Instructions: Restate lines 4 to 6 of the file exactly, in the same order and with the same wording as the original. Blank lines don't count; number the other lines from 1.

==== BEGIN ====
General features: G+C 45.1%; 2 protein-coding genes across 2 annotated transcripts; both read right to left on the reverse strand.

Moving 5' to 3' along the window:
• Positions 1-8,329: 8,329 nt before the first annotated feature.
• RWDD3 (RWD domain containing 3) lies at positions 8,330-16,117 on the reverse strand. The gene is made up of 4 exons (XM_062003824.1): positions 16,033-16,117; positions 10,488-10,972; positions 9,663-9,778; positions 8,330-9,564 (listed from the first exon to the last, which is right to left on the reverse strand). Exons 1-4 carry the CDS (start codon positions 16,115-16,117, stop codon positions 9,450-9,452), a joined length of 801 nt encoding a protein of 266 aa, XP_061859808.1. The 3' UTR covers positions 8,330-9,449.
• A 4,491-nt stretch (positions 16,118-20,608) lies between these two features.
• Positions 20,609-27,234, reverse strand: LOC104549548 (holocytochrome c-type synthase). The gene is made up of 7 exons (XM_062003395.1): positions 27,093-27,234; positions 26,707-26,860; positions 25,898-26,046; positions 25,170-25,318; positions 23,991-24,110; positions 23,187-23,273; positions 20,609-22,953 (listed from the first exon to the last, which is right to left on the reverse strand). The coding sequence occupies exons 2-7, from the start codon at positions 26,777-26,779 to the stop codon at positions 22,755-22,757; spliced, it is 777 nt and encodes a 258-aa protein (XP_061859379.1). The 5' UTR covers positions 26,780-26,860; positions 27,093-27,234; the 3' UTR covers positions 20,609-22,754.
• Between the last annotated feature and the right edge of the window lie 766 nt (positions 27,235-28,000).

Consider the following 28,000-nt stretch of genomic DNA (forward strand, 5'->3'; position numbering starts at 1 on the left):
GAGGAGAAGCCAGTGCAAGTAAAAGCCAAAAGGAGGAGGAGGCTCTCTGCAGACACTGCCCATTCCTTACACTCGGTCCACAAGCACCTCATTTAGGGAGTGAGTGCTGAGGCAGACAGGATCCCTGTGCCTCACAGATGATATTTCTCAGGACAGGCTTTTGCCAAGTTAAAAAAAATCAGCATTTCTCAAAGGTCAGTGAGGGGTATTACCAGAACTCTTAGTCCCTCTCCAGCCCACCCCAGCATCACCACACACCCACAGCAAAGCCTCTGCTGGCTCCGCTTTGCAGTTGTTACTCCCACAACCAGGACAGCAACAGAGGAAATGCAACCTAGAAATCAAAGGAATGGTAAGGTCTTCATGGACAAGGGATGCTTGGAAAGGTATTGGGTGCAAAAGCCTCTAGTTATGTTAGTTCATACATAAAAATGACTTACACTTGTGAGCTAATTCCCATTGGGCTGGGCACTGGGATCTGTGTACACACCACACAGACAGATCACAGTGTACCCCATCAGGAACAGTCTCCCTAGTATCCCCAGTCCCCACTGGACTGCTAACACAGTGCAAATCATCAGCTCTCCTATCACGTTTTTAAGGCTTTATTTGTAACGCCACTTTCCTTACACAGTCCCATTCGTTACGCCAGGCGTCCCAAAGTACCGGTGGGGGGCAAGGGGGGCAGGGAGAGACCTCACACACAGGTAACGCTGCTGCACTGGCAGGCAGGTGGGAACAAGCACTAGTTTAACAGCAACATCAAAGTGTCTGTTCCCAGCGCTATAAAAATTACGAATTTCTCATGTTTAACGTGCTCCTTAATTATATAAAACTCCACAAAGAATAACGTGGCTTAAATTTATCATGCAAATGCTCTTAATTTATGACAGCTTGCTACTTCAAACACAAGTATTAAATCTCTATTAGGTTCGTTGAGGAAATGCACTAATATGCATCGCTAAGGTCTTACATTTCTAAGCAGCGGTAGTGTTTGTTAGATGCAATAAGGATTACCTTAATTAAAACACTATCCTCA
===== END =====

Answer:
• RWDD3 (RWD domain containing 3) lies at positions 8,330-16,117 on the reverse strand. The gene is made up of 4 exons (XM_062003824.1): positions 16,033-16,117; positions 10,488-10,972; positions 9,663-9,778; positions 8,330-9,564 (listed from the first exon to the last, which is right to left on the reverse strand). Exons 1-4 carry the CDS (start codon positions 16,115-16,117, stop codon positions 9,450-9,452), a joined length of 801 nt encoding a protein of 266 aa, XP_061859808.1. The 3' UTR covers positions 8,330-9,449.
• A 4,491-nt stretch (positions 16,118-20,608) lies between these two features.
• Positions 20,609-27,234, reverse strand: LOC104549548 (holocytochrome c-type synthase). The gene is made up of 7 exons (XM_062003395.1): positions 27,093-27,234; positions 26,707-26,860; positions 25,898-26,046; positions 25,170-25,318; positions 23,991-24,110; positions 23,187-23,273; positions 20,609-22,953 (listed from the first exon to the last, which is right to left on the reverse strand). The coding sequence occupies exons 2-7, from the start codon at positions 26,777-26,779 to the stop codon at positions 22,755-22,757; spliced, it is 777 nt and encodes a 258-aa protein (XP_061859379.1). The 5' UTR covers positions 26,780-26,860; positions 27,093-27,234; the 3' UTR covers positions 20,609-22,754.